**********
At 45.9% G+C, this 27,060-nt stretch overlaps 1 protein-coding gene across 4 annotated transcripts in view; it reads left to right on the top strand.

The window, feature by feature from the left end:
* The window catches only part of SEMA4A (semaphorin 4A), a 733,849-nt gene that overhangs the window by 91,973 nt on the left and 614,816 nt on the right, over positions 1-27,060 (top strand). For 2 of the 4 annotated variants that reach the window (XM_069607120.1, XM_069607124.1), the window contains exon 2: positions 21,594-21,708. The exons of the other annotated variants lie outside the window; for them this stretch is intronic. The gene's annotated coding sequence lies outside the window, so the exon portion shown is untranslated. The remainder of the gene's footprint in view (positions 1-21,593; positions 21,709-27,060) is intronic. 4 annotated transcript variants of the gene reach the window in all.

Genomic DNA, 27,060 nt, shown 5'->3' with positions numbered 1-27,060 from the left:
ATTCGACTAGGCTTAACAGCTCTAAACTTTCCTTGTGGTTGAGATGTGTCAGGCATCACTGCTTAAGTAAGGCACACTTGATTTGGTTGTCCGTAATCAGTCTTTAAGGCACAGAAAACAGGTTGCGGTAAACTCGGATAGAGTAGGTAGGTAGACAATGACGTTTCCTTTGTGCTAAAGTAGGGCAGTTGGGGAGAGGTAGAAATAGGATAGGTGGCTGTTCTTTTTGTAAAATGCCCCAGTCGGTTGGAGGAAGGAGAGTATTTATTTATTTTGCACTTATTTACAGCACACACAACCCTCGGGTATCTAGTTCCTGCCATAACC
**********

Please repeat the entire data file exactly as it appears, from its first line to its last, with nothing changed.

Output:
At 45.9% G+C, this 27,060-nt stretch overlaps 1 protein-coding gene across 4 annotated transcripts in view; it reads left to right on the top strand.

The window, feature by feature from the left end:
* The window catches only part of SEMA4A (semaphorin 4A), a 733,849-nt gene that overhangs the window by 91,973 nt on the left and 614,816 nt on the right, over positions 1-27,060 (top strand). For 2 of the 4 annotated variants that reach the window (XM_069607120.1, XM_069607124.1), the window contains exon 2: positions 21,594-21,708. The exons of the other annotated variants lie outside the window; for them this stretch is intronic. The gene's annotated coding sequence lies outside the window, so the exon portion shown is untranslated. The remainder of the gene's footprint in view (positions 1-21,593; positions 21,709-27,060) is intronic. 4 annotated transcript variants of the gene reach the window in all.

Genomic DNA, 27,060 nt, shown 5'->3' with positions numbered 1-27,060 from the left:
ATTCGACTAGGCTTAACAGCTCTAAACTTTCCTTGTGGTTGAGATGTGTCAGGCATCACTGCTTAAGTAAGGCACACTTGATTTGGTTGTCCGTAATCAGTCTTTAAGGCACAGAAAACAGGTTGCGGTAAACTCGGATAGAGTAGGTAGGTAGACAATGACGTTTCCTTTGTGCTAAAGTAGGGCAGTTGGGGAGAGGTAGAAATAGGATAGGTGGCTGTTCTTTTTGTAAAATGCCCCAGTCGGTTGGAGGAAGGAGAGTATTTATTTATTTTGCACTTATTTACAGCACACACAACCCTCGGGTATCTAGTTCCTGCCATAACC